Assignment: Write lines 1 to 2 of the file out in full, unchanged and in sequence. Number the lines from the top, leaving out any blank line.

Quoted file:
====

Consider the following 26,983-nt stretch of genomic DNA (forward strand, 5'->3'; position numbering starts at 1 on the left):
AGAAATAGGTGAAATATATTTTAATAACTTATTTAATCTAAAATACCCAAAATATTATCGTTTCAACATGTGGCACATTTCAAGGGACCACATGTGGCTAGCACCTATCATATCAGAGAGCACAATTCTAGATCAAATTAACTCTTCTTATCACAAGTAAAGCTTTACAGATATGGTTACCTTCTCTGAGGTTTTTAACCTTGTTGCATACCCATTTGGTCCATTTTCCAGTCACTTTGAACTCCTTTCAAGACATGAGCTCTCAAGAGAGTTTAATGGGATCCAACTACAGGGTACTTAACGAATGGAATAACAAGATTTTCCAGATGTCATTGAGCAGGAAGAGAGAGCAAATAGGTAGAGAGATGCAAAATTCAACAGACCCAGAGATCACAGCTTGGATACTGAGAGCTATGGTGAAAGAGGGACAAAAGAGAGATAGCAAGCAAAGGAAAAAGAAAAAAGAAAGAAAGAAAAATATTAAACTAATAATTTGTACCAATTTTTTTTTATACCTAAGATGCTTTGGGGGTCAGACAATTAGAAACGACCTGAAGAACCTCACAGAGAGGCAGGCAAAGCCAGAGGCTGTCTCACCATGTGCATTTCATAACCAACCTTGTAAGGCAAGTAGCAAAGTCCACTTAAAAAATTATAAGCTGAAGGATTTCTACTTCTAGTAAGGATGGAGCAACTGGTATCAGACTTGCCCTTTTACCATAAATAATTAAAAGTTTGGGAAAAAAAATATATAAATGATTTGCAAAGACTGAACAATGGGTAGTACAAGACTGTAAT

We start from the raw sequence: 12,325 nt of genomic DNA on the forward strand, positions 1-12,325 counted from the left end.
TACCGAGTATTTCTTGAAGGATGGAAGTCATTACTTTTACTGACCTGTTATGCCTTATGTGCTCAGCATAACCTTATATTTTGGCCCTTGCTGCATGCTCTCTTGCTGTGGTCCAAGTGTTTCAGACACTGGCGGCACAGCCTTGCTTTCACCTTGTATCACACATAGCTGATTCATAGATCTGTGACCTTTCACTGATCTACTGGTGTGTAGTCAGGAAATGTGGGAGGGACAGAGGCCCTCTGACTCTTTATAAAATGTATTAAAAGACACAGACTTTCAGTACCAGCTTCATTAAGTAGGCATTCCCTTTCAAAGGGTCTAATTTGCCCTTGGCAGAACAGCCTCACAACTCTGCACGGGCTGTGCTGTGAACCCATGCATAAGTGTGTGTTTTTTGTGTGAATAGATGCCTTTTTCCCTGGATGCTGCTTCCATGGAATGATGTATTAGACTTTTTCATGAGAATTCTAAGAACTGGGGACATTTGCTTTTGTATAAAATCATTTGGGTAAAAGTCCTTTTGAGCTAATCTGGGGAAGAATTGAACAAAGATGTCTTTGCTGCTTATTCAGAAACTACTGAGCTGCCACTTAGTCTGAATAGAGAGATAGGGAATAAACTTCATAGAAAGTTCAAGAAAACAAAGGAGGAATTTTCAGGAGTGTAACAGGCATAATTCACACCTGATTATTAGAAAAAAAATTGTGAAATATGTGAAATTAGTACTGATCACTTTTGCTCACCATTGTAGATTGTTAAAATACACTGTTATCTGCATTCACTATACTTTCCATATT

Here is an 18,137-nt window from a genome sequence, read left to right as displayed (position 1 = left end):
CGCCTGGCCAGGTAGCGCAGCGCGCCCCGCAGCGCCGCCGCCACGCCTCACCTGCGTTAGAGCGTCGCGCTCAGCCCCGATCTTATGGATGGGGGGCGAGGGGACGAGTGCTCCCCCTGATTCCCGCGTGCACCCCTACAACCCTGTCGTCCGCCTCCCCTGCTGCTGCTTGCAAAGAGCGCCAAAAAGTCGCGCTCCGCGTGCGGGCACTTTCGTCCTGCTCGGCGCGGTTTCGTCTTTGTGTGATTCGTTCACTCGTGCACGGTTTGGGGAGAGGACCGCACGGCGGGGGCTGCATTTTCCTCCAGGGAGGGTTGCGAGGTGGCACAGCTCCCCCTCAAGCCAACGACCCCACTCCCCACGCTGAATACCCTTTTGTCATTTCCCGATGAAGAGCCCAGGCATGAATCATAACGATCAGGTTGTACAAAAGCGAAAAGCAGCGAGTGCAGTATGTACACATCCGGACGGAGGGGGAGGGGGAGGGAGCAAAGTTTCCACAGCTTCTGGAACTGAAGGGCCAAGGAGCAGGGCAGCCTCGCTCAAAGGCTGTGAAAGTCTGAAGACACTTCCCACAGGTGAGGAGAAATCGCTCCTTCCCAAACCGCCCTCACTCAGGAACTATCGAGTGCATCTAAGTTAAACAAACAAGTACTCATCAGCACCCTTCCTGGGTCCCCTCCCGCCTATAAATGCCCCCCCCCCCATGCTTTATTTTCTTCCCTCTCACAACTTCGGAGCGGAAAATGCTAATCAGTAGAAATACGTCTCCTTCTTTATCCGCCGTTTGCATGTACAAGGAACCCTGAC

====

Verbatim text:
Consider the following 26,983-nt stretch of genomic DNA (forward strand, 5'->3'; position numbering starts at 1 on the left):
AGAAATAGGTGAAATATATTTTAATAACTTATTTAATCTAAAATACCCAAAATATTATCGTTTCAACATGTGGCACATTTCAAGGGACCACATGTGGCTAGCACCTATCATATCAGAGAGCACAATTCTAGATCAAATTAACTCTTCTTATCACAAGTAAAGCTTTACAGATATGGTTACCTTCTCTGAGGTTTTTAACCTTGTTGCATACCCATTTGGTCCATTTTCCAGTCACTTTGAACTCCTTTCAAGACATGAGCTCTCAAGAGAGTTTAATGGGATCCAACTACAGGGTACTTAACGAATGGAATAACAAGATTTTCCAGATGTCATTGAGCAGGAAGAGAGAGCAAATAGGTAGAGAGATGCAAAATTCAACAGACCCAGAGATCACAGCTTGGATACTGAGAGCTATGGTGAAAGAGGGACAAAAGAGAGATAGCAAGCAAAGGAAAAAGAAAAAAGAAAGAAAGAAAAATATTAAACTAATAATTTGTACCAATTTTTTTTTATACCTAAGATGCTTTGGGGGTCAGACAATTAGAAACGACCTGAAGAACCTCACAGAGAGGCAGGCAAAGCCAGAGGCTGTCTCACCATGTGCATTTCATAACCAACCTTGTAAGGCAAGTAGCAAAGTCCACTTAAAAAATTATAAGCTGAAGGATTTCTACTTCTAGTAAGGATGGAGCAACTGGTATCAGACTTGCCCTTTTACCATAAATAATTAAAAGTTTGGGAAAAAAAATATATAAATGATTTGCAAAGACTGAACAATGGGTAGTACAAGACTGTAAT